Thursday, January 03, 2013

Journalists' access to prisons varies widely, is usually difficult, and is often up to whims of the warden

"Many states make it extremely difficult for journalists to visit their prisons, interview inmates and report with any regularity or authority on what goes on inside America's prison system," Jessica Pupovac of The Crime Report writes. Quiet battles are waged across the country every year by reporters trying to report on how their states address criminal behavior, treat inmates, work toward public safety and spend the estimated $74 billion given annually to state and federal prison systems.

Pupovac completed a comprehensive study of state media-access laws and discovered a wide range of approaches, with one underlying theme: "Individual public officials, not laws or official policies, have the final word on how much the media, and thus the public, know about what happens inside America's prisons. And too often those individuals deny journalists access not because of security concerns, but because they fear the anticipated content of the story."

Some state corrections chiefs prefer to simply keep reporters out of prisons, Pupovac reports. About a dozen states have specific policies about what "constitute grounds for a denial" of access to the facility or documentation about it, but "The majority simply leave it to the ill-defined 'discretion' of an individual prison's warden," Pupovac writes. Wall Street Journal prisons reporter Gary Fields told her that "each prison has a fiefdom and the warden in at the top of the feudal system and the warden can actually reject your request to try to get in."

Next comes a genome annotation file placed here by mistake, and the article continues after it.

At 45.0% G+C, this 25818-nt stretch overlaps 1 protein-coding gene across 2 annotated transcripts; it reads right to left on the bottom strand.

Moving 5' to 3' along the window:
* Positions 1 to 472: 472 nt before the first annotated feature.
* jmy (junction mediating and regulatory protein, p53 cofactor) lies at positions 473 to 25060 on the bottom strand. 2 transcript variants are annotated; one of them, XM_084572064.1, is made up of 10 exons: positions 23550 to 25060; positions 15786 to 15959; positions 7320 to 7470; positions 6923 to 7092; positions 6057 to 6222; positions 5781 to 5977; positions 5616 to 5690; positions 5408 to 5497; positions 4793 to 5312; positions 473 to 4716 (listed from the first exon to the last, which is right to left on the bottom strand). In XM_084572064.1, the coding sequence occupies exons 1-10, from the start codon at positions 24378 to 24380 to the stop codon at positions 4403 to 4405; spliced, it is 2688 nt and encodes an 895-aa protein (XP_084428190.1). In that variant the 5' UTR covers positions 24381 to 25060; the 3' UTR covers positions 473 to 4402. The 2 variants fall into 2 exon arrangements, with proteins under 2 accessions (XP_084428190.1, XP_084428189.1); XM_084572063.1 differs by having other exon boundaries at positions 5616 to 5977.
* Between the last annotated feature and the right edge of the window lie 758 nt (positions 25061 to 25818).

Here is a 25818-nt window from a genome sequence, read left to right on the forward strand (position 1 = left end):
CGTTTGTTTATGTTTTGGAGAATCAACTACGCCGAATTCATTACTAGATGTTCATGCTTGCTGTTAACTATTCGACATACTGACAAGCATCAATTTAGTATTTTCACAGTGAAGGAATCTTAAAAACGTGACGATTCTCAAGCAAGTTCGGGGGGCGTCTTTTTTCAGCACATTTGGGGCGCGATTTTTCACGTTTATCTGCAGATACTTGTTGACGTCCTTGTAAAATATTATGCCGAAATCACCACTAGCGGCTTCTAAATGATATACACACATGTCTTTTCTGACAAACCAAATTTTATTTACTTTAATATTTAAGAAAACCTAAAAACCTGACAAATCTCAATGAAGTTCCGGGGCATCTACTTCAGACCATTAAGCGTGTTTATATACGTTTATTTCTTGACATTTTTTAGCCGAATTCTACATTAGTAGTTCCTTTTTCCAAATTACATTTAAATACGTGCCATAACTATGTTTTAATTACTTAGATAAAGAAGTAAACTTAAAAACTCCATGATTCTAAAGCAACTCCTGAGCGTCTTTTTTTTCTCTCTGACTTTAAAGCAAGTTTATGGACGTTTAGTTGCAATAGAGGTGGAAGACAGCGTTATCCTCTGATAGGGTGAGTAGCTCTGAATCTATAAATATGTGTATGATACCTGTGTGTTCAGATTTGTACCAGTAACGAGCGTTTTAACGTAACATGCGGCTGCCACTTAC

Most often when access to a prison is denied, reporters cite the 1972 Supreme Court ruling that government agencies can not discriminate in practice or policy against groups or individuals whose points of view it disagrees with, Pupovac reports. However, public information officers at prisons argue that safety is a real concern because prisons are working with such little resources. (Read more)

Arizona, Alabama, Georgia, Louisiana and Michigan make prison access "the exception to the rule," Pupovac reports. California, Kansas and Michigan don't allow interviews with specific inmates. Florida, Kansas, Michigan, New York and New Hampshire require inmates to put reporters on their visitation lists in order to speak with them, which reduces visits with family or friends. Wyoming screens potential questions before interviews, which are monitored, and can end an interview if it strays from approved questions. A complete list of media access policies can be accessed on the Society of Professional Journalists website.

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